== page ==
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Do windmill parks function as a refugium?

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  • Ecology
  • Geography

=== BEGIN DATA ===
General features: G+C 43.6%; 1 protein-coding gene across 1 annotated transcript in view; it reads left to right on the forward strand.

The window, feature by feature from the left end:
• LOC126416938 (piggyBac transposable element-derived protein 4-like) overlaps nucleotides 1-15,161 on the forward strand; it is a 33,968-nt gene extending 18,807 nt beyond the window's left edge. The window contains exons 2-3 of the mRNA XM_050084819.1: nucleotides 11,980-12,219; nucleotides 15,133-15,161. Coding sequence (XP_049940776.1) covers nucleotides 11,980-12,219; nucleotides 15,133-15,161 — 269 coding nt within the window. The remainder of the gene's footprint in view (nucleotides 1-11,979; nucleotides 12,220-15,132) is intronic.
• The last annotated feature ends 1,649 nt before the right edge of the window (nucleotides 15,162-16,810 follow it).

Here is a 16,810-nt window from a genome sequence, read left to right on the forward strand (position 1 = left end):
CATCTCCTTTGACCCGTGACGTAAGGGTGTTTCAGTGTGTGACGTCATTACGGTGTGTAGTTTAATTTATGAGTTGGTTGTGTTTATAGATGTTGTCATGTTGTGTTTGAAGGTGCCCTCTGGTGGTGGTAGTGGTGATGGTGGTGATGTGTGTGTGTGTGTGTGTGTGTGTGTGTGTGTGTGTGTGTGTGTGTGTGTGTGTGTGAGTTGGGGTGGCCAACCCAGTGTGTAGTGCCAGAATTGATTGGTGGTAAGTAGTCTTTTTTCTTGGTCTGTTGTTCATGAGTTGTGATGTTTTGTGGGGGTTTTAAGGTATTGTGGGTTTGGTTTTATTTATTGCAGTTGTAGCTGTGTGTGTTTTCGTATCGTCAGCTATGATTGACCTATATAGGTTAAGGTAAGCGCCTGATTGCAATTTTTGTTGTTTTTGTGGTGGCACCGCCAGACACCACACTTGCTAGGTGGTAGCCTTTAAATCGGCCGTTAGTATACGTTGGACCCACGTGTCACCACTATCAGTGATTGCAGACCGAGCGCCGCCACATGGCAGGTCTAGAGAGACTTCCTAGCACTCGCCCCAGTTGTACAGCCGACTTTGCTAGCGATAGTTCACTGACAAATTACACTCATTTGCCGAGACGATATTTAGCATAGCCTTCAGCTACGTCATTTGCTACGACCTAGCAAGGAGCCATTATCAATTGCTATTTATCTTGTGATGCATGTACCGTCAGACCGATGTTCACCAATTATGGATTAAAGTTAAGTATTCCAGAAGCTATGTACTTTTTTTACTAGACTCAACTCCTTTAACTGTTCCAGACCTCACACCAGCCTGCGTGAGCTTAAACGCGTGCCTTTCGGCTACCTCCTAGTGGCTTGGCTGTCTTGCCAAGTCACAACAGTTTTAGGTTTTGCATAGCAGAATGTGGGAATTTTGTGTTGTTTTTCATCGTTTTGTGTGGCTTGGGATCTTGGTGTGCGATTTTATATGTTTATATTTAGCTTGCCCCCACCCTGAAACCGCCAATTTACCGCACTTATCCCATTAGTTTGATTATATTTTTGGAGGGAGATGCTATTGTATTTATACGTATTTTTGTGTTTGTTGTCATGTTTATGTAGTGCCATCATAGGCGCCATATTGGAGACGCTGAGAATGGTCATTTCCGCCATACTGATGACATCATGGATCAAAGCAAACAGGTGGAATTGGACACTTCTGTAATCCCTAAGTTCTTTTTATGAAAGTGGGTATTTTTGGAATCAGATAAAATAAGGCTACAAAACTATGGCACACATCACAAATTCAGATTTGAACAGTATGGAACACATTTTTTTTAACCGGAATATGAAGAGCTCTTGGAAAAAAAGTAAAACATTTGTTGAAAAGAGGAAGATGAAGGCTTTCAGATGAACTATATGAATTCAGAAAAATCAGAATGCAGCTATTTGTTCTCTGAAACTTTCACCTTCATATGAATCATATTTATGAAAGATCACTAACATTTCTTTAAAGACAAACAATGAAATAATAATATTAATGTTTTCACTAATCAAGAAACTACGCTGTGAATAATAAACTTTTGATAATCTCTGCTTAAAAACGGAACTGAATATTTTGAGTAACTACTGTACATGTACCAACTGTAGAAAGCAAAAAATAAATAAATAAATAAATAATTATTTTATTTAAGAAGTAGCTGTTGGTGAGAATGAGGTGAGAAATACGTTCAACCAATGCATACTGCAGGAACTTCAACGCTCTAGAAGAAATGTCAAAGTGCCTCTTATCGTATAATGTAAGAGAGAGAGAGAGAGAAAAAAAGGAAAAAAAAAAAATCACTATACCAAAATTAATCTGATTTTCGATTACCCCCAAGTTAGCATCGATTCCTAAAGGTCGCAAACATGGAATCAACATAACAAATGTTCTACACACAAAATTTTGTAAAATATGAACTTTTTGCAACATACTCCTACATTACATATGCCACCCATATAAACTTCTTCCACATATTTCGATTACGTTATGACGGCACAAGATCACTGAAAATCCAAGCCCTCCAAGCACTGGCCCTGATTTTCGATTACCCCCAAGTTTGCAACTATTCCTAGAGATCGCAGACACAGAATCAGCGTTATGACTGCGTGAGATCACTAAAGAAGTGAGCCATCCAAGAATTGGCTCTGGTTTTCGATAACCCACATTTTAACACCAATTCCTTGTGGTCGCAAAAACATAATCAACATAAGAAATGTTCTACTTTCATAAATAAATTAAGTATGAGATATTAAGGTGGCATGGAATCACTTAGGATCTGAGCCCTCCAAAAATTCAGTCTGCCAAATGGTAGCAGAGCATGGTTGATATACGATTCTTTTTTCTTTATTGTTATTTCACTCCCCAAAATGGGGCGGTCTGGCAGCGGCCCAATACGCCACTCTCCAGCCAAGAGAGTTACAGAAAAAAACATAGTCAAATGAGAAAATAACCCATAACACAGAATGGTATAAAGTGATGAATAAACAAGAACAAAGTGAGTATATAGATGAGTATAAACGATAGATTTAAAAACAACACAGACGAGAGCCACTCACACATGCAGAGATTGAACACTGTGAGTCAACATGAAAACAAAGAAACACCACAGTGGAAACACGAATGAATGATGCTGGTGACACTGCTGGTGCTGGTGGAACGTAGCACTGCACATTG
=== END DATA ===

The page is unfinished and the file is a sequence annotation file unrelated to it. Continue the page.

Do windmill parks function as a refugium? Derweduwen Jozefien1, Kris Hostens1, Jan Reubens2 and Sofie Vandendriessche1 1 Institute for Agricultural and Fisheries Research (ILVO), Animal Sciences, Fisheries, Biological Environmental Research, Ankerstraat 1, B-8400 Oostende, Belgium E-mail: [email protected] 2 Research Group Marine Biology, Biology Department, Ghent University, Krijgslaan 281, S8, B-9000 Ghent, Belgium Many countries are in the process of installing offshore windmill farms to comply with the European obligations to get 20% of their electricity consumption out of renewables by 2020. Two companies already exploit part of their wind farm in the Belgian part of the North Sea, located in a predefined offshore zone near the Dutch EEZ border. As part of the environmental impact monitoring, we investigate the effect of the wind farms on the soft-bottom epibenthic and demersal fish fauna. The zones where windmills are being built, are located on heavily exposed offshore sandbanks and are naturally characterised by a relatively poor benthic and demersal fish fauna. At least during the first years of exploitation we don’t expect spectacular changes in density of the soft-bottom fauna on the top of the sandbanks. However, other species are expected to become more abundant, (in)directly associated with the introduction of hard substrates (in casu the windmills). Secondly, we expect the windmill parks to serve as a refugium for several species, as commercial (bottom disturbing) fishing activities are prohibited inside the parks. Since December 2010, 55 windmills are operational in the Belwind concession zone (phase-I, 17 km²) on the Bligh Bank. On 22 September 2011, we got the first permission to operate an 8m- shrimp trawl between these monopiles from the RV Belgica. Preliminary results indicated the presence of several large individuals (>40 cm) of plaice (Pleuronectes platessa), turbot (Psetta maxima) and brill (Scophthalmus rhom

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